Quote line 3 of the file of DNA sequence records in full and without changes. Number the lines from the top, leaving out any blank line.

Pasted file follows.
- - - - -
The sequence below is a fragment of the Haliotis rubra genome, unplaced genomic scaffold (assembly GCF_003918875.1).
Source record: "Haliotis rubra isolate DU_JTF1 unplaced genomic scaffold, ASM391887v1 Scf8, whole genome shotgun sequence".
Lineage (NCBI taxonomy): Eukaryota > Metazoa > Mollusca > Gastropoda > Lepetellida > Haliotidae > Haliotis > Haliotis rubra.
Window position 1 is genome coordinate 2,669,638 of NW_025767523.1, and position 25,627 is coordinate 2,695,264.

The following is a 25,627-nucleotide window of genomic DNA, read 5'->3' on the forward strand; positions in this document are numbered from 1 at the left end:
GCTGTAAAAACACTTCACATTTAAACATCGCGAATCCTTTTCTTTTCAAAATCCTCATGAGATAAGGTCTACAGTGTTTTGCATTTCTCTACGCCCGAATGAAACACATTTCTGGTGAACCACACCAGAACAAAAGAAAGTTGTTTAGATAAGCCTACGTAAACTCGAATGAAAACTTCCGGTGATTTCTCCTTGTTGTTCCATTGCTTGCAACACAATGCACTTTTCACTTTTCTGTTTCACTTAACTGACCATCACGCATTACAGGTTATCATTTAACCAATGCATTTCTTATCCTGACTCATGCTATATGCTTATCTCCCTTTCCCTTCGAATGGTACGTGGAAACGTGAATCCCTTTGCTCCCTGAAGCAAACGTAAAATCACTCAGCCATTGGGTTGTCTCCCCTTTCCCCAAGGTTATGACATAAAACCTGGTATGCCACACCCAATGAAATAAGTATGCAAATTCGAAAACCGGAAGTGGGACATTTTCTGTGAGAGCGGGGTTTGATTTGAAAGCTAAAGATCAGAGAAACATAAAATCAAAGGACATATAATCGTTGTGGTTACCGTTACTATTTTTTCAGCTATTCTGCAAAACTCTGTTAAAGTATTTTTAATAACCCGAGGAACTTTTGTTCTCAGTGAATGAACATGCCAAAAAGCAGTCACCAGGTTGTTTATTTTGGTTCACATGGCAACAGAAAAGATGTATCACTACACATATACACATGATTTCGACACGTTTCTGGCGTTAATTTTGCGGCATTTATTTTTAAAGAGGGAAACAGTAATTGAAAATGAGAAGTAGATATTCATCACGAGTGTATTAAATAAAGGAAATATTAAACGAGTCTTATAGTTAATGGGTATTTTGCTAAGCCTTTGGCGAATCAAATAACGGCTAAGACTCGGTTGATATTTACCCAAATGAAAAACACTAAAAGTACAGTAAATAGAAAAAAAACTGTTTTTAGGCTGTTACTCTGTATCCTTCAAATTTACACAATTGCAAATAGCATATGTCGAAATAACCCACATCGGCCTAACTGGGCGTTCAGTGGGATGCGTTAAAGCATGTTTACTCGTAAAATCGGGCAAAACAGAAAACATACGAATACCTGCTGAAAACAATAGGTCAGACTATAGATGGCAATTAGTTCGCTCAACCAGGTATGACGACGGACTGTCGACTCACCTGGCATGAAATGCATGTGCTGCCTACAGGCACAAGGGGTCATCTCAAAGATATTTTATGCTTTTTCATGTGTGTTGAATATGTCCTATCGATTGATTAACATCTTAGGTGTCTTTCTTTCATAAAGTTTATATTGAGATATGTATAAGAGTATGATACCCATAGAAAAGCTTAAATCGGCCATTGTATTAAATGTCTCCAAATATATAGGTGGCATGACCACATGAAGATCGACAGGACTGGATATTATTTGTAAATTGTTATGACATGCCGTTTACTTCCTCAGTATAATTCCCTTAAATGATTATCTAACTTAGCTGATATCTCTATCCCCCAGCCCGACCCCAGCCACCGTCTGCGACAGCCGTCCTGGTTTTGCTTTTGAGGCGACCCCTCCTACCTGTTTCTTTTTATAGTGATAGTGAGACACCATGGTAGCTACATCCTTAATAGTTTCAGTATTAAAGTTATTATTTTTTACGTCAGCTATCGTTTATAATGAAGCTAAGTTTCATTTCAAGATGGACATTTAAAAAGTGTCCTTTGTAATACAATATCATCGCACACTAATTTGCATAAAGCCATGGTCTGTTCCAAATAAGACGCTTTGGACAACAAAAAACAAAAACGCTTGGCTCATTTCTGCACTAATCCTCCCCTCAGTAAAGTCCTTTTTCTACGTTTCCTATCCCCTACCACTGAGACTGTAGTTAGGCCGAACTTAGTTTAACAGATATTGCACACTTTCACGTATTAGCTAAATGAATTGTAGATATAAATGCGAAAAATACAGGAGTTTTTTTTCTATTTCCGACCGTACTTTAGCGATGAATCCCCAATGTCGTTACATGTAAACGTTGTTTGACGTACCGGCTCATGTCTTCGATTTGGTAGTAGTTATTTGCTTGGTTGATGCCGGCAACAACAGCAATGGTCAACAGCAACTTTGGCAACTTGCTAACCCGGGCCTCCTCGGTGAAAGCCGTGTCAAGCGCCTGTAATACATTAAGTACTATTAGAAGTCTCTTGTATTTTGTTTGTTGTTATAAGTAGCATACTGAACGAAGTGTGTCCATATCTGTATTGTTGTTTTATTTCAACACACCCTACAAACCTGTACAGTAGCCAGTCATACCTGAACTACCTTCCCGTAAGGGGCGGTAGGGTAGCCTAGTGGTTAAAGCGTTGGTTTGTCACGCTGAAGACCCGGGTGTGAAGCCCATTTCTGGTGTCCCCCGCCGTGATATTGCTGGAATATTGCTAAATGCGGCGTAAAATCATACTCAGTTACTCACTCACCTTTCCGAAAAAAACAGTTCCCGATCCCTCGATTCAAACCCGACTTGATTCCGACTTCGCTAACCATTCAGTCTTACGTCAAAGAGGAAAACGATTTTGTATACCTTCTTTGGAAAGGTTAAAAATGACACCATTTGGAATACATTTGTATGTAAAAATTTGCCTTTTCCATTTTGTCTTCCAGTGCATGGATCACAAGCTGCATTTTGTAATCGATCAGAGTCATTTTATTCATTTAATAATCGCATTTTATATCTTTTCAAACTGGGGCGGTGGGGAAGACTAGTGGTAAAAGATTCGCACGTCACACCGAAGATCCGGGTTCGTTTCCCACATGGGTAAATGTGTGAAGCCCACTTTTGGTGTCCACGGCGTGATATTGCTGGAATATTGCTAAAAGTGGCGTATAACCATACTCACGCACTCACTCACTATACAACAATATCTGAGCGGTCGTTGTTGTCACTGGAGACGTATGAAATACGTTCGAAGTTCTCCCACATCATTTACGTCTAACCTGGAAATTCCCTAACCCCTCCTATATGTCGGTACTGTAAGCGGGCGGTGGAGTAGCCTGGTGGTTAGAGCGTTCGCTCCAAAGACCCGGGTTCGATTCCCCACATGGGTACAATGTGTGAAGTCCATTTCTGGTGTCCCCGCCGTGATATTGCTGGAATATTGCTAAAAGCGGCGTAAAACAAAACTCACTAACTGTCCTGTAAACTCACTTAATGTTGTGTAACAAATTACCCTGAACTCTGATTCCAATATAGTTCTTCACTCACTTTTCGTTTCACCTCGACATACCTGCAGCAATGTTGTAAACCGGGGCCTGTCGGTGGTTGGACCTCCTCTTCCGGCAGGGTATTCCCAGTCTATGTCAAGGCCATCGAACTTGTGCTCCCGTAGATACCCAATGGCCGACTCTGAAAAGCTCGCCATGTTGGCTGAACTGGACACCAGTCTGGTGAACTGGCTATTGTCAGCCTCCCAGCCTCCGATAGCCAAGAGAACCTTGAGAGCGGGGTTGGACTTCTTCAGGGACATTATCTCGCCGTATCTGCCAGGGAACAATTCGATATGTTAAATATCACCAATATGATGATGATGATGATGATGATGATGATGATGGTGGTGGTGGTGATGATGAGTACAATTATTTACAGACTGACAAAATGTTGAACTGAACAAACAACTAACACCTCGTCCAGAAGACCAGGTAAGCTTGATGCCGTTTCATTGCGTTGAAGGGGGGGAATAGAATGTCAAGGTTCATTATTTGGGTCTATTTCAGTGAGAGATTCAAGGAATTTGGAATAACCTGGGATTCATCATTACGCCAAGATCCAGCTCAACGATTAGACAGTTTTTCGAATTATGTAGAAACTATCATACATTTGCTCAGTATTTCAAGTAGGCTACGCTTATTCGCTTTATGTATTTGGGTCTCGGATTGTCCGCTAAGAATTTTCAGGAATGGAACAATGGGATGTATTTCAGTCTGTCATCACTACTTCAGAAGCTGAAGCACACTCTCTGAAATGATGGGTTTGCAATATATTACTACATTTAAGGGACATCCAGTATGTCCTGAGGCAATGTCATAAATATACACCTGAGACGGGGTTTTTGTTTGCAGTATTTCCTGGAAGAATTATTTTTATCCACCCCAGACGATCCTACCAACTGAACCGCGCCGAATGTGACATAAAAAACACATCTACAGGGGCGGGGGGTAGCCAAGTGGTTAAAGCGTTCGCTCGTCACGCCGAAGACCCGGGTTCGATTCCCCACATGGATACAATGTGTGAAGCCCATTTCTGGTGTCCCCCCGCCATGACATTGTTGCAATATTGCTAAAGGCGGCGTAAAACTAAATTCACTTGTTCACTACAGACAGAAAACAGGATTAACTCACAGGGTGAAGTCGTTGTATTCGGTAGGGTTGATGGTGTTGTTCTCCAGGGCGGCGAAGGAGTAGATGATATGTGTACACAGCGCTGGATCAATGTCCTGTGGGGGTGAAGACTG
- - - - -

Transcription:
Lineage (NCBI taxonomy): Eukaryota > Metazoa > Mollusca > Gastropoda > Lepetellida > Haliotidae > Haliotis > Haliotis rubra.